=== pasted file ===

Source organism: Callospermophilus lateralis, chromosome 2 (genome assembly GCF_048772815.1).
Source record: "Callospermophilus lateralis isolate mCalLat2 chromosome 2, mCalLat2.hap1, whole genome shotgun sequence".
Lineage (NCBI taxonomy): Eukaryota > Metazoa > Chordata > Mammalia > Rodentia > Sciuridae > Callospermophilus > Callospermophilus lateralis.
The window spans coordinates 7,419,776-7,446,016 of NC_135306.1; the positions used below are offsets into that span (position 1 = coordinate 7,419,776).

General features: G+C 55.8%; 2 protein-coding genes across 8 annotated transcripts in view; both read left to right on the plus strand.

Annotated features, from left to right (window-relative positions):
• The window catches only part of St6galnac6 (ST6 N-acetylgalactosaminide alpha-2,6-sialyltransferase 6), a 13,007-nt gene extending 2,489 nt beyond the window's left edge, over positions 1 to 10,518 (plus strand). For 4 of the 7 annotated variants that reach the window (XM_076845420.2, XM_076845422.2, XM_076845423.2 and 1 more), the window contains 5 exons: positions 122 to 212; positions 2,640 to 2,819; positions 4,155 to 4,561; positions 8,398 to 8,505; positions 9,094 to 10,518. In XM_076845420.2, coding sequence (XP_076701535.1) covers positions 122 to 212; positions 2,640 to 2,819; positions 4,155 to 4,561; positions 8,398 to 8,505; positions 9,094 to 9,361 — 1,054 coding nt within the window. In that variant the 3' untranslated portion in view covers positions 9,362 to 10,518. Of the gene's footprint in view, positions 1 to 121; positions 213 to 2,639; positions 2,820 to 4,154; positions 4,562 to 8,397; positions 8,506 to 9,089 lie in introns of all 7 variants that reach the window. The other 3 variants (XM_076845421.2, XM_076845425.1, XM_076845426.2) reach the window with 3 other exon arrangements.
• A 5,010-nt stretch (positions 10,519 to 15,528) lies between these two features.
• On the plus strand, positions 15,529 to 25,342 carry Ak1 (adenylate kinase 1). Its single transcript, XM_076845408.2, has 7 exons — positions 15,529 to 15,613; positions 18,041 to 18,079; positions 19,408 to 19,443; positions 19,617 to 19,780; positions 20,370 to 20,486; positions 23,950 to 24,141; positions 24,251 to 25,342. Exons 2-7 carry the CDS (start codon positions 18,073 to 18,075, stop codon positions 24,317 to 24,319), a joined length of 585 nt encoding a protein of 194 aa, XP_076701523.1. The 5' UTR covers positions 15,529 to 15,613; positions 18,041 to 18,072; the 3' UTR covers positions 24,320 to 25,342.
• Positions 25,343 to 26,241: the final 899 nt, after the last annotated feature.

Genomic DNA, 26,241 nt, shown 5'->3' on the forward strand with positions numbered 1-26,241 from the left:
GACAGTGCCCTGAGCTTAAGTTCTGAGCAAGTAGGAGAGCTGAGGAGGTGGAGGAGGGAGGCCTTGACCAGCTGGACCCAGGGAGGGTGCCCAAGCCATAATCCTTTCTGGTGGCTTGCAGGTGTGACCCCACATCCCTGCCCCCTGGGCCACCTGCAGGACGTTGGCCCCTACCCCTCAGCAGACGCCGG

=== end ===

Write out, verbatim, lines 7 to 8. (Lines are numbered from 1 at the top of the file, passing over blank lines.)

• The window catches only part of St6galnac6 (ST6 N-acetylgalactosaminide alpha-2,6-sialyltransferase 6), a 13,007-nt gene extending 2,489 nt beyond the window's left edge, over positions 1 to 10,518 (plus strand). For 4 of the 7 annotated variants that reach the window (XM_076845420.2, XM_076845422.2, XM_076845423.2 and 1 more), the window contains 5 exons: positions 122 to 212; positions 2,640 to 2,819; positions 4,155 to 4,561; positions 8,398 to 8,505; positions 9,094 to 10,518. In XM_076845420.2, coding sequence (XP_076701535.1) covers positions 122 to 212; positions 2,640 to 2,819; positions 4,155 to 4,561; positions 8,398 to 8,505; positions 9,094 to 9,361 — 1,054 coding nt within the window. In that variant the 3' untranslated portion in view covers positions 9,362 to 10,518. Of the gene's footprint in view, positions 1 to 121; positions 213 to 2,639; positions 2,820 to 4,154; positions 4,562 to 8,397; positions 8,506 to 9,089 lie in introns of all 7 variants that reach the window. The other 3 variants (XM_076845421.2, XM_076845425.1, XM_076845426.2) reach the window with 3 other exon arrangements.
• A 5,010-nt stretch (positions 10,519 to 15,528) lies between these two features.